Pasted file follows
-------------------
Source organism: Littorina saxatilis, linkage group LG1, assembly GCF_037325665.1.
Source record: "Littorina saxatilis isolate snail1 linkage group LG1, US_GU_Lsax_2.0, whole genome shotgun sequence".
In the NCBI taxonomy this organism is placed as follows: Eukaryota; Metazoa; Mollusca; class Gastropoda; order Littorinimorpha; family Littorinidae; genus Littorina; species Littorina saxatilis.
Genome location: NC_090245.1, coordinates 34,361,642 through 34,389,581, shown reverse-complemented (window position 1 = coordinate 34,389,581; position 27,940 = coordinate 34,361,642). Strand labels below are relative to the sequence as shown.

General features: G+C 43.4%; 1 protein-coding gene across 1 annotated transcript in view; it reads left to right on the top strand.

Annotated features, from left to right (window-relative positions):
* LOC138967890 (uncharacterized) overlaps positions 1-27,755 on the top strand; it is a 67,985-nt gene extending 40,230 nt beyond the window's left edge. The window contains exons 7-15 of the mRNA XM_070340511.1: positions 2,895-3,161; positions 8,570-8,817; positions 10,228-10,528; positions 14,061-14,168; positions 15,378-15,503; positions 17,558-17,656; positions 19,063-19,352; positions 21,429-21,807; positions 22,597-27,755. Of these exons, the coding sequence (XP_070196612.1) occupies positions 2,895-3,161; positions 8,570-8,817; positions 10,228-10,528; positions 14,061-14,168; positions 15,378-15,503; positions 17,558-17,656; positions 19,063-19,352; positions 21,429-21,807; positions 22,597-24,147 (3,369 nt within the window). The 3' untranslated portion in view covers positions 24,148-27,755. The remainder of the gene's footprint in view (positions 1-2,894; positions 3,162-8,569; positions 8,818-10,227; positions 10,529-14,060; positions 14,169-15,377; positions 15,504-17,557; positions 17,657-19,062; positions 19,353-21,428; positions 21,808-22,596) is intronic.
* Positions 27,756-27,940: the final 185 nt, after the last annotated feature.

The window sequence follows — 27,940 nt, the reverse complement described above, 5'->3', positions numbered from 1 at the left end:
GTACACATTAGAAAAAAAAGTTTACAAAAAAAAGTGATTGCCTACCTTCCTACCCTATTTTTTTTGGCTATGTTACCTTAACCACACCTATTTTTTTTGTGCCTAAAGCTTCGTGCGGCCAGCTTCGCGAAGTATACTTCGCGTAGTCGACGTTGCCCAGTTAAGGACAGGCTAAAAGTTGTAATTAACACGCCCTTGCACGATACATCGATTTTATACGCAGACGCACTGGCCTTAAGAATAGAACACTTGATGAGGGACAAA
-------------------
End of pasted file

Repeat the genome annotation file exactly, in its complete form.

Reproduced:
Source organism: Littorina saxatilis, linkage group LG1, assembly GCF_037325665.1.
Source record: "Littorina saxatilis isolate snail1 linkage group LG1, US_GU_Lsax_2.0, whole genome shotgun sequence".
In the NCBI taxonomy this organism is placed as follows: Eukaryota; Metazoa; Mollusca; class Gastropoda; order Littorinimorpha; family Littorinidae; genus Littorina; species Littorina saxatilis.
Genome location: NC_090245.1, coordinates 34,361,642 through 34,389,581, shown reverse-complemented (window position 1 = coordinate 34,389,581; position 27,940 = coordinate 34,361,642). Strand labels below are relative to the sequence as shown.

General features: G+C 43.4%; 1 protein-coding gene across 1 annotated transcript in view; it reads left to right on the top strand.

Annotated features, from left to right (window-relative positions):
* LOC138967890 (uncharacterized) overlaps positions 1-27,755 on the top strand; it is a 67,985-nt gene extending 40,230 nt beyond the window's left edge. The window contains exons 7-15 of the mRNA XM_070340511.1: positions 2,895-3,161; positions 8,570-8,817; positions 10,228-10,528; positions 14,061-14,168; positions 15,378-15,503; positions 17,558-17,656; positions 19,063-19,352; positions 21,429-21,807; positions 22,597-27,755. Of these exons, the coding sequence (XP_070196612.1) occupies positions 2,895-3,161; positions 8,570-8,817; positions 10,228-10,528; positions 14,061-14,168; positions 15,378-15,503; positions 17,558-17,656; positions 19,063-19,352; positions 21,429-21,807; positions 22,597-24,147 (3,369 nt within the window). The 3' untranslated portion in view covers positions 24,148-27,755. The remainder of the gene's footprint in view (positions 1-2,894; positions 3,162-8,569; positions 8,818-10,227; positions 10,529-14,060; positions 14,169-15,377; positions 15,504-17,557; positions 17,657-19,062; positions 19,353-21,428; positions 21,808-22,596) is intronic.
* Positions 27,756-27,940: the final 185 nt, after the last annotated feature.

The window sequence follows — 27,940 nt, the reverse complement described above, 5'->3', positions numbered from 1 at the left end:
GTACACATTAGAAAAAAAAGTTTACAAAAAAAAGTGATTGCCTACCTTCCTACCCTATTTTTTTTGGCTATGTTACCTTAACCACACCTATTTTTTTTGTGCCTAAAGCTTCGTGCGGCCAGCTTCGCGAAGTATACTTCGCGTAGTCGACGTTGCCCAGTTAAGGACAGGCTAAAAGTTGTAATTAACACGCCCTTGCACGATACATCGATTTTATACGCAGACGCACTGGCCTTAAGAATAGAACACTTGATGAGGGACAAA